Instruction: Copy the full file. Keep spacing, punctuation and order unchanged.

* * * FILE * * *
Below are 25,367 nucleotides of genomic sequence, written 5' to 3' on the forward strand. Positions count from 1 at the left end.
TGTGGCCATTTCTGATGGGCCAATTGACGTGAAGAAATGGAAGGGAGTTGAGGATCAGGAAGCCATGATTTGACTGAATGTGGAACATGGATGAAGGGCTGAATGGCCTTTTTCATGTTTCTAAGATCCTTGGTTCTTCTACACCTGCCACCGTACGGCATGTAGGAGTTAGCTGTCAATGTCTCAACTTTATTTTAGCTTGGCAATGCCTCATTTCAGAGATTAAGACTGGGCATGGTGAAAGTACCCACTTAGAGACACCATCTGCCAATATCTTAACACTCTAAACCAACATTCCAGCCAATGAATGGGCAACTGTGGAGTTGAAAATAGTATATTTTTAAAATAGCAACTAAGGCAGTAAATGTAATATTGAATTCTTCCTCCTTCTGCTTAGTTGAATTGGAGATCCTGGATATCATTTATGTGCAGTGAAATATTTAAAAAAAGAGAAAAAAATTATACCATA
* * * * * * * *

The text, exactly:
Below are 25,367 nucleotides of genomic sequence, written 5' to 3' on the forward strand. Positions count from 1 at the left end.
TGTGGCCATTTCTGATGGGCCAATTGACGTGAAGAAATGGAAGGGAGTTGAGGATCAGGAAGCCATGATTTGACTGAATGTGGAACATGGATGAAGGGCTGAATGGCCTTTTTCATGTTTCTAAGATCCTTGGTTCTTCTACACCTGCCACCGTACGGCATGTAGGAGTTAGCTGTCAATGTCTCAACTTTATTTTAGCTTGGCAATGCCTCATTTCAGAGATTAAGACTGGGCATGGTGAAAGTACCCACTTAGAGACACCATCTGCCAATATCTTAACACTCTAAACCAACATTCCAGCCAATGAATGGGCAACTGTGGAGTTGAAAATAGTATATTTTTAAAATAGCAACTAAGGCAGTAAATGTAATATTGAATTCTTCCTCCTTCTGCTTAGTTGAATTGGAGATCCTGGATATCATTTATGTGCAGTGAAATATTTAAAAAAAGAGAAAAAAATTATACCATA